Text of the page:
Howard and Bonnie Corman, who have vacationed along the Kohala Coast at least 30 times since 1969, also kept their Mauna Kea Beach Hotel vacation plans.
The couple was accompanied by their daughter Kimberly Samson, their son-in-law David Samson and their three grandchildren. While the family tends to spend much of their vacation on property, they often dine elsewhere. During this stay they ate at the Kona Commons Shopping Center’s Ultimate Burger, where burgers and fries start at about $11.
They also dined at Merriman’s in Waimea, where dinner items range from $9 to $64. They ate at Pueo’s Osteria in Waikoloa, where a 12-inch pizza runs about $20 and veal Parmesan is $38. They booked a table at the Residents’ Beach House at the Hualalai Resort, where main courses run from $28 for chicken to $58 for a whole grilled Keahole lobster.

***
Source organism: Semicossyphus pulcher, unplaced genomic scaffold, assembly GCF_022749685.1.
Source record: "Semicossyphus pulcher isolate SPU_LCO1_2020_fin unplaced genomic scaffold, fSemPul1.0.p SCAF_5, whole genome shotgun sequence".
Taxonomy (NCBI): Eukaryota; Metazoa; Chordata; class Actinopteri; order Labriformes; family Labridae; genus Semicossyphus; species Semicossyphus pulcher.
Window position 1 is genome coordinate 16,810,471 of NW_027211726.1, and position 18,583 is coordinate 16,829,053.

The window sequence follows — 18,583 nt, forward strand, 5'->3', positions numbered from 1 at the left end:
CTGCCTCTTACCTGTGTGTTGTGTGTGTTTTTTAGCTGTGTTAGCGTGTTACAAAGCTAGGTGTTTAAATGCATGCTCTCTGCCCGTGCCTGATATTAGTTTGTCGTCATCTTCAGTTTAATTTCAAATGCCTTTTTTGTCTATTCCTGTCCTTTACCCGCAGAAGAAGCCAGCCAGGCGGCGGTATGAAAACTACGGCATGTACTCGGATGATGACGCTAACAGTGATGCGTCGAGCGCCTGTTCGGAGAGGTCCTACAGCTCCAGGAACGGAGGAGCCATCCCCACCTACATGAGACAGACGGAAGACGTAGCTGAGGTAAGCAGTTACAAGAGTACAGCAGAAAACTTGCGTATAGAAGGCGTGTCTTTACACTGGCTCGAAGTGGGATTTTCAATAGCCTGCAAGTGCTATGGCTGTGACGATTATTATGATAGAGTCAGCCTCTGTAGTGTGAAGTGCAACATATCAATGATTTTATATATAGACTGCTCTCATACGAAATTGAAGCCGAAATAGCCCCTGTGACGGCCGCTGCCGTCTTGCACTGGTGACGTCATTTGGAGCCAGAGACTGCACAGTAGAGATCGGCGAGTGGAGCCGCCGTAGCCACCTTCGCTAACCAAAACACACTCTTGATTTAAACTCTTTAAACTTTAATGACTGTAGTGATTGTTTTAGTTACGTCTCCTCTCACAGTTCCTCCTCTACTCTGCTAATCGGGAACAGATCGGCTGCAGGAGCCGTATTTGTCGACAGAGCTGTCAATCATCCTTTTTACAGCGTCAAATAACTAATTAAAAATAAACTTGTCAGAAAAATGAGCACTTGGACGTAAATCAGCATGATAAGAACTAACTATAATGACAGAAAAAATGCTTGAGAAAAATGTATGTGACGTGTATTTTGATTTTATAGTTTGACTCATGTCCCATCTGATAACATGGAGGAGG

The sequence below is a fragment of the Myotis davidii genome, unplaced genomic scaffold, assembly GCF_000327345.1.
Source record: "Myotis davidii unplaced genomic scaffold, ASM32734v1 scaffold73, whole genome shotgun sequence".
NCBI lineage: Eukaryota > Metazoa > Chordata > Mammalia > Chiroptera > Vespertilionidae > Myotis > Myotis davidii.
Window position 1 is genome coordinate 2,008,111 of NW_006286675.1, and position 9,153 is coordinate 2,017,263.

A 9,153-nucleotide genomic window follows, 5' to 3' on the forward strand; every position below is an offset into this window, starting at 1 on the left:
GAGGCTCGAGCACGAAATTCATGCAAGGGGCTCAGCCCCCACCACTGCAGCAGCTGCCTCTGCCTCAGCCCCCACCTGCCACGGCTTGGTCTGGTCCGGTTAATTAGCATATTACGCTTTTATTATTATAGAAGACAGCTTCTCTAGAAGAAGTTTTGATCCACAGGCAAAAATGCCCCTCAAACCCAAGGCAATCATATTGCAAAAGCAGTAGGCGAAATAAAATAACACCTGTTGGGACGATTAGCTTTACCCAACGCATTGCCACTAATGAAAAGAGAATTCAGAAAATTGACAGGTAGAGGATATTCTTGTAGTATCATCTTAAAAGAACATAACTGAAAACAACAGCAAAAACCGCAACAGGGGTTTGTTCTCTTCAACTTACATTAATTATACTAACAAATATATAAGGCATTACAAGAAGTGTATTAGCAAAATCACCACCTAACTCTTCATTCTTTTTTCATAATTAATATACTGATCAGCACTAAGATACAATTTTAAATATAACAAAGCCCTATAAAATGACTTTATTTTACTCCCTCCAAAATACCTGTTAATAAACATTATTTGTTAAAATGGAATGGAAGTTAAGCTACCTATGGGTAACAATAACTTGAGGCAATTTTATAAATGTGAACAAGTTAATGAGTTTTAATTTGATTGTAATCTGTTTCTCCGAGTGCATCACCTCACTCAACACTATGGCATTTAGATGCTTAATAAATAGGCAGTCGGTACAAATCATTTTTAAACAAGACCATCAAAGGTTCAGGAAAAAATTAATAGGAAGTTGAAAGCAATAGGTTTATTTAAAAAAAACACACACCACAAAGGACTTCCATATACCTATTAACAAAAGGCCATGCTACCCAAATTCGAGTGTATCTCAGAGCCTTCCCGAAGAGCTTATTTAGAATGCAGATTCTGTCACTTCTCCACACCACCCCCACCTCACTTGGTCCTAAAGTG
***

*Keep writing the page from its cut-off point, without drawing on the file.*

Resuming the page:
“It was empty at the Residents’ Beach House. It’s never empty for dinner,” Bonnie Corman said.
Howard Corman said, “People that live on (Hawaii) island have told us activities are way down. The planes are coming in half empty.”
“There’s simply no reason for the slowdown. Somebody has to cut the negativity and tell people that there’s nothing wrong,” Corman said. “Look at this place. It’s just beautiful, and it doesn’t look any different than it usually looks.”
LEISURE AND HOSPITALITY JOBS BY STATE AND COUNTY
Hawaii island was the only major Hawaiian Island to post tourism job losses from May to June.
MAY / JUNE / DIFFERENCE
State 128,100 128,900 800
Honolulu 77,200 77,700 500
Hawaii County 14,900 14,800 -100
Maui County 25,700 26,100 400
Kauai 10,300 10,300 0
source: Hawaii DLIR